Most people do not feel like holding a paddle or being on the water after the grueling 220km SUP Eleven City Tour. Not so Mr. Endurance Bart de Zwart. He flew straight to Canada from Holland for another insane 220k endurance challenge race, which he won.

Bart, congratulations on winning the SUP division of Muskoka River X in Canada. For those not familiar with the event, tell us a little bit about it, what kind of race and experience is it?

This race is very different from anything else not only because of the distance (220 km) but also because other than with the help of some maps and a compass you have to find the way your self. You have to bring food, clothing, safety gear, camping gear on your board and race with it for the whole 2 days. No support what so ever, other than some encouragements and smiles at the check points. Different also, because there are 37 portages, places where you have to get your board out of the water and carry it through the wilderness around waterfalls, beaver dams and rapids



I looked up the race and came across the mandatory safety equipment list. That’s a lot of stuff and it all sounds pretty serious. Can you explain a little about all the gear required and what it is needed for? Did you take all that with Hollland to you already? How do you deal with the cold in both Holland and Canada?

Yes there is a serious gear list and gear check before the race. I brought everything form Maui to Holland and then to Canada. Key is to have everything on the list but still go as light as possible. First of all you need food for 2 days and and 2400 cal of emergency food, I bring bars, nuts, chocolate and mostly powder sport endurance drinks. Then you need 2 sets of extra clothing plus race clothing. I brought my Patagonia down pants and jacket and super light sweater and pants. And then you need a bivac bag, emergency blanket, medicine and other safety gear, rope, extra paddle, compass and many small items. I stayed warm because I brought the down gear and had a super light Supksin drysuit in case it would rain during the night or during the compulsory sleep stop on day 1.


Bart’s gear for the expedition (photo credit: Bart de Zwart)

In which ways is the paddling experience different from Holland, also in terms of board choice?

This is adventure but also more demanding because it took me 31hrs of mostly paddling and carrying the board. I went slightly wider with my board because of the different conditions. There is lakes, down river up river, rapids. So you need a versatile board with some extra volume for the gear you have to carry on the board.


Beautiful Canada (photo credit: Bart de Zwart)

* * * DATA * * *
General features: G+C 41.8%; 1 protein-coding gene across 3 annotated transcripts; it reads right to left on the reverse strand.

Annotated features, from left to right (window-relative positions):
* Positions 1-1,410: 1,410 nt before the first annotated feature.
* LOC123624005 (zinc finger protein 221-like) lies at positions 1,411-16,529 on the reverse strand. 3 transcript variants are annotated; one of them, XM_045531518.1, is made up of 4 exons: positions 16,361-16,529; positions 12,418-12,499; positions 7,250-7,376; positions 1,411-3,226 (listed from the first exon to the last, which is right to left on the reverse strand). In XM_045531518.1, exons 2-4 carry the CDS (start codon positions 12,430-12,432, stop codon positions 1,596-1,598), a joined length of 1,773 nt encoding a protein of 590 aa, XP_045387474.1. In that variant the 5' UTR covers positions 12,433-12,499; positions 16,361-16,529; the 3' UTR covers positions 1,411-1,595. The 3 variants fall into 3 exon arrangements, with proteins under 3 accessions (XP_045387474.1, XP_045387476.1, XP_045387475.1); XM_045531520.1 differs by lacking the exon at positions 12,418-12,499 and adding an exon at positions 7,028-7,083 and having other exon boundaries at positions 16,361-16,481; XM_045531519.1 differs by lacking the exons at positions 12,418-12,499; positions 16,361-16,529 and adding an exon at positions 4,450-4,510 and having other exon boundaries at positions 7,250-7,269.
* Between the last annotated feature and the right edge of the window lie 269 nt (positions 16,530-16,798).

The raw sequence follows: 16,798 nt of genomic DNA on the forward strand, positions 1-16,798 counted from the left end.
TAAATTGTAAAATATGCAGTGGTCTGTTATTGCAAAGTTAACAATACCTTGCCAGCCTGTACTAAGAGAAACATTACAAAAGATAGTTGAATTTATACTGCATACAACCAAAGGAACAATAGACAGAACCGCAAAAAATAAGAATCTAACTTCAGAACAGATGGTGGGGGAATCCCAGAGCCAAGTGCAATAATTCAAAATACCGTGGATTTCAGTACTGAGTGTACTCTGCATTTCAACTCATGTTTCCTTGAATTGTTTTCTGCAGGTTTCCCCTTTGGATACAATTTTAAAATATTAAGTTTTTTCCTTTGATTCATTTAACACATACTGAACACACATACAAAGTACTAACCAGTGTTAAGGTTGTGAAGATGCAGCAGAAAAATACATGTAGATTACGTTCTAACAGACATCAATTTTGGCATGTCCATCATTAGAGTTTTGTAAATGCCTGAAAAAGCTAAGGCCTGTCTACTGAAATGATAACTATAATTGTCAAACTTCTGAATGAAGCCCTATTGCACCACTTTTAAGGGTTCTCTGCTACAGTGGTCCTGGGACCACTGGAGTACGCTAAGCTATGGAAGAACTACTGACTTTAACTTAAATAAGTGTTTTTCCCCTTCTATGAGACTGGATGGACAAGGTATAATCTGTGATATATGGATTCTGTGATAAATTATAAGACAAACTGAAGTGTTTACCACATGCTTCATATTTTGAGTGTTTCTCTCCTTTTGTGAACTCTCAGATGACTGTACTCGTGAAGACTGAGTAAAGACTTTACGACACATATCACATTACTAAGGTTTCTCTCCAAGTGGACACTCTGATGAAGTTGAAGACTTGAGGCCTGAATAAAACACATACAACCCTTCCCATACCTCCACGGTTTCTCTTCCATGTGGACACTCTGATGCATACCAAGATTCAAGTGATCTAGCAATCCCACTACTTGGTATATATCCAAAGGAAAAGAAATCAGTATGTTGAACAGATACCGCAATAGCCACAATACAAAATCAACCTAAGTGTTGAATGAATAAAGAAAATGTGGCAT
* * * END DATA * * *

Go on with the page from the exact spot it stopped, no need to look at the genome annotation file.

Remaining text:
What advice would you give some one who has been paddling a while and wants to get into endurance racing and challenges like crossings and circumnavigations, how can they get started and how should they go about it?

There are 2 things. Preparation and mind over matter. If you are prepared with your gear and know the conditions and are prepared for anything what can go wrong you are half way there. During an expedition or crossing it can be tough and rough so you need to really want this and keep going no matter how hard without taking any unnecessary risks. So start small and work your way to bigger tours and expeditions.


Bart on Rock Lake, Canada (Photo Credit: Randy Mitson)

You paddled the Starboard Sprint in Holland and the Allstar in Canada, tell us a little more about the boards and what is your prediction for SUP Race Boards. Can they get any faster or have we reached a plateau? Will most of the innovation come in other areas like touring or yoga SUPs?

I work with Starboard on their boards so I know that the plateau is not reached. So far we have made the boards after every year. This year we went a little more narrow but with better stability. And stability is also speed. The Sprint is a pure flat water board with a very high average speed over longer time, narrow still stable because of the deep deck. The All star is more versatile and has a higher deck and is easier with buoy turns. Good in downwind too, and just slightly slower in flat water, very close though. The All star type board has made the biggest improvements. It is almost perfect in almost any condition which is pretty remarkable.

The other areas where there is more innovation coming is touring and fishing boards. Starboard comes out with my signature expedition board. A board made for longer trips, with extra volume and a front rudder for any kind of wind from any direction. For day trip to 7 day expeditions.

I know you just got back, but what is your next race? Do you have any new endurance challenges planned?

My next race is the Chattajack in Tennessee, a 31 mile river race with 300 competitors. The race was sold out within 10 days months ago. So this will promise to be a good one. I will be working this winter on a new expedition not sure where I will go but there is still so much to explore. I just found out a I had a parasite from Ethiopia in my system which didn’t let me perform 100% so in a couple of weeks I will be fit again and ready for the next race and I probably have to come back to the 11-city and proof I am still up there.

Oh wow, that makes your achievements even more impressive! Thanks Bart, we hope you feel 100% again soon, enjoy your time at home!

Read about Bart’s other adventures: